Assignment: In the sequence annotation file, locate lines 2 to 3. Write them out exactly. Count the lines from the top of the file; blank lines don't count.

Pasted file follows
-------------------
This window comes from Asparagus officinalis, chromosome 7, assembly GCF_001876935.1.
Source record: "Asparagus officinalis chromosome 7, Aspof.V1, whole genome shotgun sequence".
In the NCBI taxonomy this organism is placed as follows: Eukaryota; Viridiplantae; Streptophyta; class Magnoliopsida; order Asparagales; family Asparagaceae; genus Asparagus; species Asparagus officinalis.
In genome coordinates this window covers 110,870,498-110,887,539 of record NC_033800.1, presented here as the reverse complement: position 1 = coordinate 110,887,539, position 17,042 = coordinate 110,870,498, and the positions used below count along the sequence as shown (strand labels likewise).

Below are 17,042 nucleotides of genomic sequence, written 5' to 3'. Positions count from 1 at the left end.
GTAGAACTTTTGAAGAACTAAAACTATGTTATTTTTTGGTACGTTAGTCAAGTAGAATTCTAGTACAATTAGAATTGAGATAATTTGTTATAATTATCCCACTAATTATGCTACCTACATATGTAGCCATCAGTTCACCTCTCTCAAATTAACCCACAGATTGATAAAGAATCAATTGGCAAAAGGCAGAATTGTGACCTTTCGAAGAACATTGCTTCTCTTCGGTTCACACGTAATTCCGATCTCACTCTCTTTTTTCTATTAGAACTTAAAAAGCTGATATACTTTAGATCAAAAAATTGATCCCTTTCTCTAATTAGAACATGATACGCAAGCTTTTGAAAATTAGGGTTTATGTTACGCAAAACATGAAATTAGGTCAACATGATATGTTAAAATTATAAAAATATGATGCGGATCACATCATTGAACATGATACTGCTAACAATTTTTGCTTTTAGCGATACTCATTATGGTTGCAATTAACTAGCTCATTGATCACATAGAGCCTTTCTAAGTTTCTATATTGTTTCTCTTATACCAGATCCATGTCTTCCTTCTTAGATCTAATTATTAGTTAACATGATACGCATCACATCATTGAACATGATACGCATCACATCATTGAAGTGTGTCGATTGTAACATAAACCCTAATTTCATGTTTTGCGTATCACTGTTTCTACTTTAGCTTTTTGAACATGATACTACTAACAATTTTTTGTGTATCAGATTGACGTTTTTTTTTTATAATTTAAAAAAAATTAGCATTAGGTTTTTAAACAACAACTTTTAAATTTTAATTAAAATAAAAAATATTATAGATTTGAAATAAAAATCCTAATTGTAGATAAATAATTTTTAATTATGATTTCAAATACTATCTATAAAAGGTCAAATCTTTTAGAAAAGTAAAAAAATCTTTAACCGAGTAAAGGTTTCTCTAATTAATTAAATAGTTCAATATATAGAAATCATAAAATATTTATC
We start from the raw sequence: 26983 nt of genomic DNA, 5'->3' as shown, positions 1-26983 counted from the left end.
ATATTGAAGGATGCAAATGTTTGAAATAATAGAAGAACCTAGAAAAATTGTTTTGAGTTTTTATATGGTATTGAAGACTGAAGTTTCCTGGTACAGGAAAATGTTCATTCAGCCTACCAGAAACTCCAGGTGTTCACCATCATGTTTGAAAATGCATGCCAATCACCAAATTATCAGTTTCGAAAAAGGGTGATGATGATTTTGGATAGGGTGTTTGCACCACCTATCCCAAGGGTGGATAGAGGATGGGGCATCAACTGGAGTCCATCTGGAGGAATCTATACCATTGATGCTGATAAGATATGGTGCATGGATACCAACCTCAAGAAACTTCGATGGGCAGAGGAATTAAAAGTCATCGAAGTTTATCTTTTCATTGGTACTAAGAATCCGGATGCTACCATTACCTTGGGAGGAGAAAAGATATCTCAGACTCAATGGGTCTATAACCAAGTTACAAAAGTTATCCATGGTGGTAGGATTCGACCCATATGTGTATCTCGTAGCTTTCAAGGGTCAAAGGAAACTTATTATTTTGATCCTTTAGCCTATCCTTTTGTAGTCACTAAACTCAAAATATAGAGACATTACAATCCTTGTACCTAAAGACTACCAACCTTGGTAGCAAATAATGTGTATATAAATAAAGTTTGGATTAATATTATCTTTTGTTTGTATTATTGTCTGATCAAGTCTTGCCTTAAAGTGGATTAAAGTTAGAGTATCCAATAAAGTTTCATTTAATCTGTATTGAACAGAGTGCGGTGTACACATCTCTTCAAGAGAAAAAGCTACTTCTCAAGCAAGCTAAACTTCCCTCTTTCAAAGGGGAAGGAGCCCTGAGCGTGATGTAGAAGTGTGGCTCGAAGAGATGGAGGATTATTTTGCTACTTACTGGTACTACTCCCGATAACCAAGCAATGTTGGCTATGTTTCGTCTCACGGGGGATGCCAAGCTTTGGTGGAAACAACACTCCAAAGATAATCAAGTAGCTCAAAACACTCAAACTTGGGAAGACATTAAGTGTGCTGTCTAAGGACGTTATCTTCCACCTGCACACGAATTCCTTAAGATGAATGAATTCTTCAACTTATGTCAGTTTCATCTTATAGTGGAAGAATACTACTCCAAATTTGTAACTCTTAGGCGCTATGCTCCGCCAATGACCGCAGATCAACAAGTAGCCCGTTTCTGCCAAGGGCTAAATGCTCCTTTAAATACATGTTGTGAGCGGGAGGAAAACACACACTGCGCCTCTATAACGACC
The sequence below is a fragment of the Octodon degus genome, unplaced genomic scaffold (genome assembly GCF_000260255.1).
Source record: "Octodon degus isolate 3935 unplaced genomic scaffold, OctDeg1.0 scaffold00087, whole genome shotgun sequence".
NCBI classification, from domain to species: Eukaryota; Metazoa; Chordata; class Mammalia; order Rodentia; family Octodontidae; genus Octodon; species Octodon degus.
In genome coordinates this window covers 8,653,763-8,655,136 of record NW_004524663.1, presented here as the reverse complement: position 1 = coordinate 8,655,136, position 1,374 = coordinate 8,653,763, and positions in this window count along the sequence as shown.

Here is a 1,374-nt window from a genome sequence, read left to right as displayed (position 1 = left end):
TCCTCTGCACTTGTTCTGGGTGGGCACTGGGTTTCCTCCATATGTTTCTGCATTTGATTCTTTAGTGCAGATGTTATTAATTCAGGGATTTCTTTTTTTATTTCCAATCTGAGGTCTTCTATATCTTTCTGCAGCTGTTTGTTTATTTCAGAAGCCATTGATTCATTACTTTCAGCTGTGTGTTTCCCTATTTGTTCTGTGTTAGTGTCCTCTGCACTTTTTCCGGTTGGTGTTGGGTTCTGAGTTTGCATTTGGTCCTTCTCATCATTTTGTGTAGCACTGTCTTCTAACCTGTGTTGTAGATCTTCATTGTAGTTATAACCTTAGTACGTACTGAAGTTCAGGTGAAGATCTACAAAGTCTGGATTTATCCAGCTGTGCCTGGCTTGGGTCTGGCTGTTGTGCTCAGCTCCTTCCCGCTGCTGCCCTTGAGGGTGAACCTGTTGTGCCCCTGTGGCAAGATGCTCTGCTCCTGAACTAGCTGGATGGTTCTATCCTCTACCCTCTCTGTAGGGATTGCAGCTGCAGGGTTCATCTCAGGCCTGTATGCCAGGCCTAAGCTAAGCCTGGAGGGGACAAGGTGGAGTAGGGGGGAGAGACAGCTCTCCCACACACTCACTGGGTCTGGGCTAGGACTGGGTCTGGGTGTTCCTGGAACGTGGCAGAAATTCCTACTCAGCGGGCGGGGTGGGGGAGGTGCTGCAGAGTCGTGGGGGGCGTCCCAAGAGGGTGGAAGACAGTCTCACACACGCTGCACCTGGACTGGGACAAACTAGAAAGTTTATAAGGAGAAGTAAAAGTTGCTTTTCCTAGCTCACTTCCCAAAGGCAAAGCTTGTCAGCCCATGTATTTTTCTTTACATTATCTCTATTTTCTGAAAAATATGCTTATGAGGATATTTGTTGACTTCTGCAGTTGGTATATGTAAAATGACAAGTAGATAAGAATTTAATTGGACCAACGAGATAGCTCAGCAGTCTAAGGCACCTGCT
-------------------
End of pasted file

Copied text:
Source record: "Asparagus officinalis chromosome 7, Aspof.V1, whole genome shotgun sequence".
In the NCBI taxonomy this organism is placed as follows: Eukaryota; Viridiplantae; Streptophyta; class Magnoliopsida; order Asparagales; family Asparagaceae; genus Asparagus; species Asparagus officinalis.